Gold to Amber / 8 – 17 SRM
Low / 18 – 24 IBU
Balanced Toward Malt
First brewed at the Spaten brewery in Munich in 1841, Märzen (“March beer”) follows a long tradition of beers brewed to reflect or follow the changing seasons. On English country estates, for example, stronger ales called “March” and “October” beer were named after the months in which they were brewed. In Wallonia (a region situated in modern-day northern France and Belgium), Biere de Mars was brewed with the finest ingredients from the year’s harvest before brewing ceased for the winter and drank the following March. Märzen was created in exactly the opposite way: brewed in March to be lagered over the summer and drank in the cool fall.
Before commercial refrigeration was implemented in brewing (Spaten was the first in 1873), brewers had various ingenious ways of keeping beer cold for lagering, just one of which was a structure built to hold a block of ice one floor above barrelled beer which was kept at the desired temperature by surrounding ductwork that the brewers could manipulate with gates. While the brewers at Spaten likely had similar methods to artificially cool lagering beer, one of the earliest (and easiest) ways to accomplish this was to make stronger beer–which needs to lager longer–in March that would lager in cool cellars over the summer so that it was ready in the cooler fall months. Tradition may also have played a role in this style’s creation. Of the many laws and taxes that shaped brewing practices, an edict from 1553 prohibited brewing between April 24 and September 28. If brewers wanted a stronger beer to be ready for the fall, but also wanted it to lager for a lengthy period, they needed to brew it before the ban kicked in.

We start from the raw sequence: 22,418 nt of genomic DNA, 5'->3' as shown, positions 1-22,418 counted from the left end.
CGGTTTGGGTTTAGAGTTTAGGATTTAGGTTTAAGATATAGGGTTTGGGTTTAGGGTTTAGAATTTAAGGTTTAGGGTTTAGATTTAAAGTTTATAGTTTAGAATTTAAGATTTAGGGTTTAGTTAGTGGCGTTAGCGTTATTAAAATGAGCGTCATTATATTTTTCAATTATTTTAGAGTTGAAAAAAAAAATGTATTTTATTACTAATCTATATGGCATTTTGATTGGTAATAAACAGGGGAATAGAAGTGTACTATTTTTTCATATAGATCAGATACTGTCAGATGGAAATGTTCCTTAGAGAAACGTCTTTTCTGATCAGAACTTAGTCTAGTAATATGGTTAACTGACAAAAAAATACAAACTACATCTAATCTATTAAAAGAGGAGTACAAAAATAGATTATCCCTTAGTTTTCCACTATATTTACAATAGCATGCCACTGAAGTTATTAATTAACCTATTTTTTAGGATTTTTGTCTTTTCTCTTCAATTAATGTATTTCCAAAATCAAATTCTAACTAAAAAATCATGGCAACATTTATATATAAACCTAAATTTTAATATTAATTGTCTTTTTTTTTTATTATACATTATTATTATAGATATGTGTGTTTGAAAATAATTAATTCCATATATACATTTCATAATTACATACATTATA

Märzen is probably best known to Americans as the beer often labeled “Oktoberfest.” While that was true for over a century–it was first served at the fairgrounds in Munich in 1873–the official beer at Oktoberfest now is Festbier, a lighter-colored cousin of Märzen. Here in the states, craft brewers often still have an “Oktoberfest” offering in the fall months that usually fits in the Märzen style range (but we like to think of it as a year-round brew).
Aroma – Toasty and bready, sometimes with notes of biscuit or graham cracker.
Appearance – Amber, Crystal Clear, Medium-High head with good retention.